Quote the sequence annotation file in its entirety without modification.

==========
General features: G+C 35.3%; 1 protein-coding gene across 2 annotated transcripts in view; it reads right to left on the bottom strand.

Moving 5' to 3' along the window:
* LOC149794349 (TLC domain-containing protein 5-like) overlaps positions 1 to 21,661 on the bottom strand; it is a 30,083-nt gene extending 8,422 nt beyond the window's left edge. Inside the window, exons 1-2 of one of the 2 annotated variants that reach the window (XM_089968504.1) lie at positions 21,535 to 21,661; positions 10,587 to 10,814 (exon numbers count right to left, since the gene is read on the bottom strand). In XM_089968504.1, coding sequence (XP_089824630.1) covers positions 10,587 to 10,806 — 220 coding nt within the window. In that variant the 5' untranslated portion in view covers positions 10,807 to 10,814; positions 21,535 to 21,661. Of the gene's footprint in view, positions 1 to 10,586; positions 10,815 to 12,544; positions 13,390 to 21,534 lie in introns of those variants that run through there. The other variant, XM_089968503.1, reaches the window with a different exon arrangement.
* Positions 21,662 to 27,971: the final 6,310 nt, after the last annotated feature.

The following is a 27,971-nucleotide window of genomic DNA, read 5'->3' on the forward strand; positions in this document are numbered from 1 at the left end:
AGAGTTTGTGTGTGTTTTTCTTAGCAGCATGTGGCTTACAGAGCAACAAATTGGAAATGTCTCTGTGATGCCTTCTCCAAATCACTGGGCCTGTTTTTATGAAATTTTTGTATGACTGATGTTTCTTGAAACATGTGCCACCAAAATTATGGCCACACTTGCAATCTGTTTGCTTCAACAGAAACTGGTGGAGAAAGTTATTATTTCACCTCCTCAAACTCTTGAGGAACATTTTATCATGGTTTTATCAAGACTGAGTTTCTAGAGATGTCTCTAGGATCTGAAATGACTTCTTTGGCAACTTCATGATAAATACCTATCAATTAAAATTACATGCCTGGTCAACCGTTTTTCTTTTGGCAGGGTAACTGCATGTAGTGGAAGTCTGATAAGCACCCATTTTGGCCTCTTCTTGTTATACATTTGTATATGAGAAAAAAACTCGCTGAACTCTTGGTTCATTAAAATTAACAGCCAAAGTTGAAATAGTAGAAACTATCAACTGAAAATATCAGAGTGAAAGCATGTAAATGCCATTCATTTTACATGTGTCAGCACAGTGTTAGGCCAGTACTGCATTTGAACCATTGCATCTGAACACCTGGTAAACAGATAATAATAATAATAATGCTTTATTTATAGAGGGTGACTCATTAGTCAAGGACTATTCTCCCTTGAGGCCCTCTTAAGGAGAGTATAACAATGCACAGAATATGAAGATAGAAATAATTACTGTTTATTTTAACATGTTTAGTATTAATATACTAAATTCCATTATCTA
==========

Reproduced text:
General features: G+C 35.3%; 1 protein-coding gene across 2 annotated transcripts in view; it reads right to left on the bottom strand.

Moving 5' to 3' along the window:
* LOC149794349 (TLC domain-containing protein 5-like) overlaps positions 1 to 21,661 on the bottom strand; it is a 30,083-nt gene extending 8,422 nt beyond the window's left edge. Inside the window, exons 1-2 of one of the 2 annotated variants that reach the window (XM_089968504.1) lie at positions 21,535 to 21,661; positions 10,587 to 10,814 (exon numbers count right to left, since the gene is read on the bottom strand). In XM_089968504.1, coding sequence (XP_089824630.1) covers positions 10,587 to 10,806 — 220 coding nt within the window. In that variant the 5' untranslated portion in view covers positions 10,807 to 10,814; positions 21,535 to 21,661. Of the gene's footprint in view, positions 1 to 10,586; positions 10,815 to 12,544; positions 13,390 to 21,534 lie in introns of those variants that run through there. The other variant, XM_089968503.1, reaches the window with a different exon arrangement.
* Positions 21,662 to 27,971: the final 6,310 nt, after the last annotated feature.

The following is a 27,971-nucleotide window of genomic DNA, read 5'->3' on the forward strand; positions in this document are numbered from 1 at the left end:
AGAGTTTGTGTGTGTTTTTCTTAGCAGCATGTGGCTTACAGAGCAACAAATTGGAAATGTCTCTGTGATGCCTTCTCCAAATCACTGGGCCTGTTTTTATGAAATTTTTGTATGACTGATGTTTCTTGAAACATGTGCCACCAAAATTATGGCCACACTTGCAATCTGTTTGCTTCAACAGAAACTGGTGGAGAAAGTTATTATTTCACCTCCTCAAACTCTTGAGGAACATTTTATCATGGTTTTATCAAGACTGAGTTTCTAGAGATGTCTCTAGGATCTGAAATGACTTCTTTGGCAACTTCATGATAAATACCTATCAATTAAAATTACATGCCTGGTCAACCGTTTTTCTTTTGGCAGGGTAACTGCATGTAGTGGAAGTCTGATAAGCACCCATTTTGGCCTCTTCTTGTTATACATTTGTATATGAGAAAAAAACTCGCTGAACTCTTGGTTCATTAAAATTAACAGCCAAAGTTGAAATAGTAGAAACTATCAACTGAAAATATCAGAGTGAAAGCATGTAAATGCCATTCATTTTACATGTGTCAGCACAGTGTTAGGCCAGTACTGCATTTGAACCATTGCATCTGAACACCTGGTAAACAGATAATAATAATAATAATGCTTTATTTATAGAGGGTGACTCATTAGTCAAGGACTATTCTCCCTTGAGGCCCTCTTAAGGAGAGTATAACAATGCACAGAATATGAAGATAGAAATAATTACTGTTTATTTTAACATGTTTAGTATTAATATACTAAATTCCATTATCTA